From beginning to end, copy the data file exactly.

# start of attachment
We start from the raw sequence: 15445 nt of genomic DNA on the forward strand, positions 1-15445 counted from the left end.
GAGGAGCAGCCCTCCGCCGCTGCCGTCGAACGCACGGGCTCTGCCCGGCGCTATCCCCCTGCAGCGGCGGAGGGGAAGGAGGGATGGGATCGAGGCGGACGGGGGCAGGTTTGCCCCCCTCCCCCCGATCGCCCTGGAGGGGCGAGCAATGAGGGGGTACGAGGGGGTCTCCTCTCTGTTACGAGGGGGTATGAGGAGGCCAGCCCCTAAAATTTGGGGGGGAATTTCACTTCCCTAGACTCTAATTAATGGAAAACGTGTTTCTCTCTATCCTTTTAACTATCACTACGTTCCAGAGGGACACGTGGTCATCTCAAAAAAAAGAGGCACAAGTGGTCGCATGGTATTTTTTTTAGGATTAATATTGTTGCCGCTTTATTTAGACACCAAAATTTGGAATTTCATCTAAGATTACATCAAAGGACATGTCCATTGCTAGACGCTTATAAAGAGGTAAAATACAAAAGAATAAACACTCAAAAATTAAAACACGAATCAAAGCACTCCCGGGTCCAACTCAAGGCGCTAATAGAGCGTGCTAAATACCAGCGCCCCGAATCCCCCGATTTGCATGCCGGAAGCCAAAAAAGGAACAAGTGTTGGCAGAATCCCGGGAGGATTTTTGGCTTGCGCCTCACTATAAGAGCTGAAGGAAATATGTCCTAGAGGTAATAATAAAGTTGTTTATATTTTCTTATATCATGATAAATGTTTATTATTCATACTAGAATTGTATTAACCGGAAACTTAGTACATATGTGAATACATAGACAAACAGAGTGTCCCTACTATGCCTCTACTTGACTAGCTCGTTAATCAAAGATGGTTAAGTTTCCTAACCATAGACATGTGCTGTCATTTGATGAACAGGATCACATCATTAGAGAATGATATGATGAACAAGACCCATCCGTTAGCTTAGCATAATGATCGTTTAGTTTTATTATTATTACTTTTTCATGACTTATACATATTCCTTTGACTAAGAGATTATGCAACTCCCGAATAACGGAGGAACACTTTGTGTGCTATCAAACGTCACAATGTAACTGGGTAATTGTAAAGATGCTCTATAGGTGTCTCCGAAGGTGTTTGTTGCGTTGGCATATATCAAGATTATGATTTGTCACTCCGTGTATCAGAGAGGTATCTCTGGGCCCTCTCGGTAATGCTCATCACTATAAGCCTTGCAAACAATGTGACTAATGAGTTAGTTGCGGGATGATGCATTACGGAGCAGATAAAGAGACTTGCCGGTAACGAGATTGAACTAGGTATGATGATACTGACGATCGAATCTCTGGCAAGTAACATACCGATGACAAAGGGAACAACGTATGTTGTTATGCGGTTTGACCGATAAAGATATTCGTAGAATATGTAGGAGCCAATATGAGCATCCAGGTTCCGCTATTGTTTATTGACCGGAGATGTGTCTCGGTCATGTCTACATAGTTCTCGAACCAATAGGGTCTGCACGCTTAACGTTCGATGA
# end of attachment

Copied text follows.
We start from the raw sequence: 15445 nt of genomic DNA on the forward strand, positions 1-15445 counted from the left end.
GAGGAGCAGCCCTCCGCCGCTGCCGTCGAACGCACGGGCTCTGCCCGGCGCTATCCCCCTGCAGCGGCGGAGGGGAAGGAGGGATGGGATCGAGGCGGACGGGGGCAGGTTTGCCCCCCTCCCCCCGATCGCCCTGGAGGGGCGAGCAATGAGGGGGTACGAGGGGGTCTCCTCTCTGTTACGAGGGGGTATGAGGAGGCCAGCCCCTAAAATTTGGGGGGGAATTTCACTTCCCTAGACTCTAATTAATGGAAAACGTGTTTCTCTCTATCCTTTTAACTATCACTACGTTCCAGAGGGACACGTGGTCATCTCAAAAAAAAGAGGCACAAGTGGTCGCATGGTATTTTTTTTAGGATTAATATTGTTGCCGCTTTATTTAGACACCAAAATTTGGAATTTCATCTAAGATTACATCAAAGGACATGTCCATTGCTAGACGCTTATAAAGAGGTAAAATACAAAAGAATAAACACTCAAAAATTAAAACACGAATCAAAGCACTCCCGGGTCCAACTCAAGGCGCTAATAGAGCGTGCTAAATACCAGCGCCCCGAATCCCCCGATTTGCATGCCGGAAGCCAAAAAAGGAACAAGTGTTGGCAGAATCCCGGGAGGATTTTTGGCTTGCGCCTCACTATAAGAGCTGAAGGAAATATGTCCTAGAGGTAATAATAAAGTTGTTTATATTTTCTTATATCATGATAAATGTTTATTATTCATACTAGAATTGTATTAACCGGAAACTTAGTACATATGTGAATACATAGACAAACAGAGTGTCCCTACTATGCCTCTACTTGACTAGCTCGTTAATCAAAGATGGTTAAGTTTCCTAACCATAGACATGTGCTGTCATTTGATGAACAGGATCACATCATTAGAGAATGATATGATGAACAAGACCCATCCGTTAGCTTAGCATAATGATCGTTTAGTTTTATTATTATTACTTTTTCATGACTTATACATATTCCTTTGACTAAGAGATTATGCAACTCCCGAATAACGGAGGAACACTTTGTGTGCTATCAAACGTCACAATGTAACTGGGTAATTGTAAAGATGCTCTATAGGTGTCTCCGAAGGTGTTTGTTGCGTTGGCATATATCAAGATTATGATTTGTCACTCCGTGTATCAGAGAGGTATCTCTGGGCCCTCTCGGTAATGCTCATCACTATAAGCCTTGCAAACAATGTGACTAATGAGTTAGTTGCGGGATGATGCATTACGGAGCAGATAAAGAGACTTGCCGGTAACGAGATTGAACTAGGTATGATGATACTGACGATCGAATCTCTGGCAAGTAACATACCGATGACAAAGGGAACAACGTATGTTGTTATGCGGTTTGACCGATAAAGATATTCGTAGAATATGTAGGAGCCAATATGAGCATCCAGGTTCCGCTATTGTTTATTGACCGGAGATGTGTCTCGGTCATGTCTACATAGTTCTCGAACCAATAGGGTCTGCACGCTTAACGTTCGATGA